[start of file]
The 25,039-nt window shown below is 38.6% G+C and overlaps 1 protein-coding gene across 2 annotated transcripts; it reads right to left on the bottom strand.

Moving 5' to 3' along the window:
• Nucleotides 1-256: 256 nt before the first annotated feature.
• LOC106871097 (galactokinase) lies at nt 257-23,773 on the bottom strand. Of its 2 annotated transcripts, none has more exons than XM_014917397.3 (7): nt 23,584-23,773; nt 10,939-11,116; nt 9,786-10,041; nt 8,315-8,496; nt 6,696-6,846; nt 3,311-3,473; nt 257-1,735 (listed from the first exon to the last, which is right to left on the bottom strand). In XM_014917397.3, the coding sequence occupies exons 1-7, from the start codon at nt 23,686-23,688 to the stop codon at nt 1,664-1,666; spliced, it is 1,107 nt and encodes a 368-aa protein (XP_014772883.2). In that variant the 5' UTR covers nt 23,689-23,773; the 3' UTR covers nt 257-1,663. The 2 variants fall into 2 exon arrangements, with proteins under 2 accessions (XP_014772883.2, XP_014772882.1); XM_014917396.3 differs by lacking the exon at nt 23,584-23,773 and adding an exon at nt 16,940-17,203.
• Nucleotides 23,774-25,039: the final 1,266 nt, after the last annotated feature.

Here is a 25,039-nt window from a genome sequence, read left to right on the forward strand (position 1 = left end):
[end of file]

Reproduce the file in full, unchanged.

The 25,039-nt window shown below is 38.6% G+C and overlaps 1 protein-coding gene across 2 annotated transcripts; it reads right to left on the bottom strand.

Moving 5' to 3' along the window:
• Nucleotides 1-256: 256 nt before the first annotated feature.
• LOC106871097 (galactokinase) lies at nt 257-23,773 on the bottom strand. Of its 2 annotated transcripts, none has more exons than XM_014917397.3 (7): nt 23,584-23,773; nt 10,939-11,116; nt 9,786-10,041; nt 8,315-8,496; nt 6,696-6,846; nt 3,311-3,473; nt 257-1,735 (listed from the first exon to the last, which is right to left on the bottom strand). In XM_014917397.3, the coding sequence occupies exons 1-7, from the start codon at nt 23,686-23,688 to the stop codon at nt 1,664-1,666; spliced, it is 1,107 nt and encodes a 368-aa protein (XP_014772883.2). In that variant the 5' UTR covers nt 23,689-23,773; the 3' UTR covers nt 257-1,663. The 2 variants fall into 2 exon arrangements, with proteins under 2 accessions (XP_014772883.2, XP_014772882.1); XM_014917396.3 differs by lacking the exon at nt 23,584-23,773 and adding an exon at nt 16,940-17,203.
• Nucleotides 23,774-25,039: the final 1,266 nt, after the last annotated feature.

Here is a 25,039-nt window from a genome sequence, read left to right on the forward strand (position 1 = left end):